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About the Author

Michael A. Robinson is one of the top financial analysts working today. His book "Overdrawn: The Bailout of American Savings" was a prescient look at the anatomy of the nation's S&L crisis, long before the word "bailout" became part of our daily lexicon. He's a Pulitzer Prize-nominated writer and reporter, lauded by the Columbia Journalism Review for his aggressive style. His 30-year track record as a leading tech analyst has garnered him rave reviews, too. Today he is the editor of the monthly tech investing newsletter Nova-X Report as well as Radical Technology Profits, where he covers truly radical technologies – ones that have the power to sweep across the globe and change the very fabric of our lives – and profit opportunities they give rise to. He also explores "what's next" in the tech investing world at Strategic Tech Investor.

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  1. alfonso serna | May 3, 2012

    I would like to invest but I don't have a lot of money could you let me know how to go about it thank you

  2. Robert Streetman | May 3, 2012

    How are you? I have been brain injury survivor for 23 years now. I got shot by my ex-girlfriend. And it has been struggle. But when I think about my injury and thank God that I am still here. I am a Rotary Club member and Big Brothers Big Sisters member. Thank you.

  3. Publius | May 3, 2012

    What the article fails to mention is that the breakthroughs have occurred with ADULT stem cells, not embryonic stem cells. This has been true for every single scientific use of stem cells.

    • Pieter | May 3, 2012

      Thank you for pointing that out Publius. The ethics underlying these advances is really even more important than the promising positive outcome of this research.

  4. Diana Hoeflein | May 4, 2012

    RE: Recovering from my Brain Injury
    INTRACEREBRAL HEMORRHAGE: FEB 2, 2012

    I receive almost daily my Money Morning email and the May 3rd issue was caught me offguard talking about brain injuries bacause I too just went through one February 2, 2012. I was falling off ladders for unexplained reasons when I started fixing painting problems that my December 2011 painting people made in 2 bathrooms where they let the wall paint blend into the ceiling so while up there and also cleaning outside windows, I fell several times and hit my head, I know on the tub in the bathroom and then on the patio cement floor cleaning my outside window. I didn't realize it at the time but it caused me to end up in the emergency room. I was diagosed with "intercerebral hemorrhage", brain injury where the blood was surrounding my left and right temporal lobe. That type of brain injury causes immediate altered mental status and I became a completely different person who was mad and angry at her world and all the financial difficulties and getting along with my family it has caused. I was sent home finding my car sold, cable TV, cell phone, and computer cancelled and unable to get a job or drive, doctors say, for one year. My house was put up to sale and almost foreclosed on and I'm working hard on that since I was not ready to sell the house I've lived in for almost 20 years. The good news I'm feeling right now…is my brain feeling like it's getting back to normal. After that first ER incident I fell again and broke my right hip and went through a complete hip replacement, also feeling better since it's been now around 3 months of healing. My anger is the sell of my car and house without my knowledge. Family taking those steps, just trying to help me, but angry at them. Reading the article has also scared me. Am I really healing? I guess I could have to go see a doctor and do another CT scan, but my insurance is about to cancel and I have to come up with some money to extend it. I will have to pay on a month to month basis for insurance. It's so expensive but has to be done. I need to have insurance and have to pay privately. So, that's my story. I hope I continue to feel better. I had the type of injury that didn't break my skull and was lucky I didn't die or have brain surgery. I have serious stressful mental health issues and hope I don't lose my house, hope I can get a discounted mortgage to keep it while I wait to see how I can get money coming in because I'm unemployed, talk daily with credit card companies I'm unable to pay, and am going crazy not able to get in a new car again and drive to get out of the house, run an errand or attend church.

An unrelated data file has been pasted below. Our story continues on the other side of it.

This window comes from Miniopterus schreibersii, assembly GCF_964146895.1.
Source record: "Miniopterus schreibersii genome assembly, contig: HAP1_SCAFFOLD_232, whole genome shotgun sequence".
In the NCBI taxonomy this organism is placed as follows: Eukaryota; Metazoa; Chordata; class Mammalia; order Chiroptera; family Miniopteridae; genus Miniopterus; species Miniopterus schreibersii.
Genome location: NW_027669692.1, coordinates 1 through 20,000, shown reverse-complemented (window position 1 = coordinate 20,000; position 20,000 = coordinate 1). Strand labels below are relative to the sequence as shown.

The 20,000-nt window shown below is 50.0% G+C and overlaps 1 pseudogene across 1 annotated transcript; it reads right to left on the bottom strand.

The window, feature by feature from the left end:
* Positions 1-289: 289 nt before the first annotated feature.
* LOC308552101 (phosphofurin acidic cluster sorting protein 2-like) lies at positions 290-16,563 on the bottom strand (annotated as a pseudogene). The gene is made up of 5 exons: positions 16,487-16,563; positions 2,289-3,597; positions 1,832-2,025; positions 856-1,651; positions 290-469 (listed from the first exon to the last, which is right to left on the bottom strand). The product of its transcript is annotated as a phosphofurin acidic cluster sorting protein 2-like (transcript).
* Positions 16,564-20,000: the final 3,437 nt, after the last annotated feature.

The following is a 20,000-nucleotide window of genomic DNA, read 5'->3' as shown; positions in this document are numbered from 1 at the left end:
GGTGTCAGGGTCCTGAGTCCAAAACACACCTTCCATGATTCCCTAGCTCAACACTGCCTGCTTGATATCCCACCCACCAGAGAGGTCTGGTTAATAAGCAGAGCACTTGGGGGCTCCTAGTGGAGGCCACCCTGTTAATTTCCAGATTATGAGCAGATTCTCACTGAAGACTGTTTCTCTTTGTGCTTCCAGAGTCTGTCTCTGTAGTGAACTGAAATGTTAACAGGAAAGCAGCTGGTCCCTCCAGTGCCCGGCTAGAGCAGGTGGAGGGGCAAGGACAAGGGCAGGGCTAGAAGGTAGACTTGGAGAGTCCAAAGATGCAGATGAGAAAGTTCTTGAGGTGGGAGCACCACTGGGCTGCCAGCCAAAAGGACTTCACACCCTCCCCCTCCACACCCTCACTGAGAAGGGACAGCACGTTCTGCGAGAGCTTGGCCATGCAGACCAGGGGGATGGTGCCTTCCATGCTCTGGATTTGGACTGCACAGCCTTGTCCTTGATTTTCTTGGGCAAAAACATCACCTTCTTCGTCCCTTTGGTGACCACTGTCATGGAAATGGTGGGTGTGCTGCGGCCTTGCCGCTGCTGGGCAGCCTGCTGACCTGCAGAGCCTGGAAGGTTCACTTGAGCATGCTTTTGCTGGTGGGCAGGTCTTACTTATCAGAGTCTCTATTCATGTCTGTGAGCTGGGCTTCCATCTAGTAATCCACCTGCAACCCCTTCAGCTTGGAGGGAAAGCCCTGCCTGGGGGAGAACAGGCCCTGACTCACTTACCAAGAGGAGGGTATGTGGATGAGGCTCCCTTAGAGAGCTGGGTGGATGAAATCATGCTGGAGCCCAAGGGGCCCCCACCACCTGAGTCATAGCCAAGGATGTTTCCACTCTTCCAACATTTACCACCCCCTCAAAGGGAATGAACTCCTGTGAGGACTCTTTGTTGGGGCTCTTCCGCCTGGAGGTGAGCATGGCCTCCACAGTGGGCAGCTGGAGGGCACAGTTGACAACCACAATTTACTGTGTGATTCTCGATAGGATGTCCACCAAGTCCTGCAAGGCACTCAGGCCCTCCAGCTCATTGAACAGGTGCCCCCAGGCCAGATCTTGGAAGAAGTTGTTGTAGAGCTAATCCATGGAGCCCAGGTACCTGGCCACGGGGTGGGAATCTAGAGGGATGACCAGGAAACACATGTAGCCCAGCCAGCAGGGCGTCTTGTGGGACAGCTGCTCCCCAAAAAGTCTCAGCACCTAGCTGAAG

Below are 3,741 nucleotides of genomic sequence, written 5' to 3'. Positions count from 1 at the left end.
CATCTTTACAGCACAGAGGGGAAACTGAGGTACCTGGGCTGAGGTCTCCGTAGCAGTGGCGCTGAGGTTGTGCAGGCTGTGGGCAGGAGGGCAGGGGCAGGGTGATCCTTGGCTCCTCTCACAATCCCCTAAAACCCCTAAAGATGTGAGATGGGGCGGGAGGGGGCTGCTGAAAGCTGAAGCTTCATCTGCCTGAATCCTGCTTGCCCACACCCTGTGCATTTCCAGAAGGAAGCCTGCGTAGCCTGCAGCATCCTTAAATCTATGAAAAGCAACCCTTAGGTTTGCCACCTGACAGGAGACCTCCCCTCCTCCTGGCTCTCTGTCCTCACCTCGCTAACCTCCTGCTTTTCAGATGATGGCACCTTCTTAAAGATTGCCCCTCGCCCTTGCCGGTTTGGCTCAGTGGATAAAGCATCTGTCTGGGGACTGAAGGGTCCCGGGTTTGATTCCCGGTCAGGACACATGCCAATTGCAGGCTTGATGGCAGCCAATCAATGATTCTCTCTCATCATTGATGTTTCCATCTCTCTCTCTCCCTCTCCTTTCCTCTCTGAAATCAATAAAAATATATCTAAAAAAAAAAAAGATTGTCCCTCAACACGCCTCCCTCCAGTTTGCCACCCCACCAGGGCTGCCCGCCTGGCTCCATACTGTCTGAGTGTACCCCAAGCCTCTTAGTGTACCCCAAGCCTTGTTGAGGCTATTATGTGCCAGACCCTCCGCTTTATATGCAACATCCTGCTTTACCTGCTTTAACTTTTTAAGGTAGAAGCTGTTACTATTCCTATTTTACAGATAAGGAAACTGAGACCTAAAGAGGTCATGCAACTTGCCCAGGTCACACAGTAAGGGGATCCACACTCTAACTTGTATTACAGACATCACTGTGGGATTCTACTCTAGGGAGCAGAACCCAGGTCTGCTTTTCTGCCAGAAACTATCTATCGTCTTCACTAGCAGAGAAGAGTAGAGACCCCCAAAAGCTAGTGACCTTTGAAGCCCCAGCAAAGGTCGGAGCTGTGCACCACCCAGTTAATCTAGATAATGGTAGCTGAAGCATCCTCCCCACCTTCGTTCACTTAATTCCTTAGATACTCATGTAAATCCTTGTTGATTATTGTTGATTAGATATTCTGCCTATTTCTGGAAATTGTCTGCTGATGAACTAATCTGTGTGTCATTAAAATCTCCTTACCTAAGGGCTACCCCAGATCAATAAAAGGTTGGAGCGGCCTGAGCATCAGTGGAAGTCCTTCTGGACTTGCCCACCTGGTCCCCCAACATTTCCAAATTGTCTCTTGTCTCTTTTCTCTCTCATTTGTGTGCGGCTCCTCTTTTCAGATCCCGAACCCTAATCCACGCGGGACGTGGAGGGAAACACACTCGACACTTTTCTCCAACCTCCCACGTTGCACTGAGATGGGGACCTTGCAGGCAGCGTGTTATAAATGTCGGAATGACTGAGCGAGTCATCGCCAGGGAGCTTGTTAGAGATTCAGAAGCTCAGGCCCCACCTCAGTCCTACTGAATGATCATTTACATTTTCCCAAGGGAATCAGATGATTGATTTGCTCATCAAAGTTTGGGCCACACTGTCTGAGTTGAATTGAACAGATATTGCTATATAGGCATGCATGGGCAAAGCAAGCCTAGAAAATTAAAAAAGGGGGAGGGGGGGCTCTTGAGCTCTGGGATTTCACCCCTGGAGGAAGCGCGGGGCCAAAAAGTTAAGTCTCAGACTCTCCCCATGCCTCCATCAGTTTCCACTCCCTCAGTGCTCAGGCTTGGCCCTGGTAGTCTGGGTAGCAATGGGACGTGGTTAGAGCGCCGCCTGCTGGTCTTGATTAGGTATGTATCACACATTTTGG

5. Paolo | May 7, 2012

    I wonder if rehabilitation clinics will survive. I believe that stem cell cures cannot go alone without proper rehabilitation and rehabilitation devices like existing devices that let patients walk (sort of) while they are still in a coma.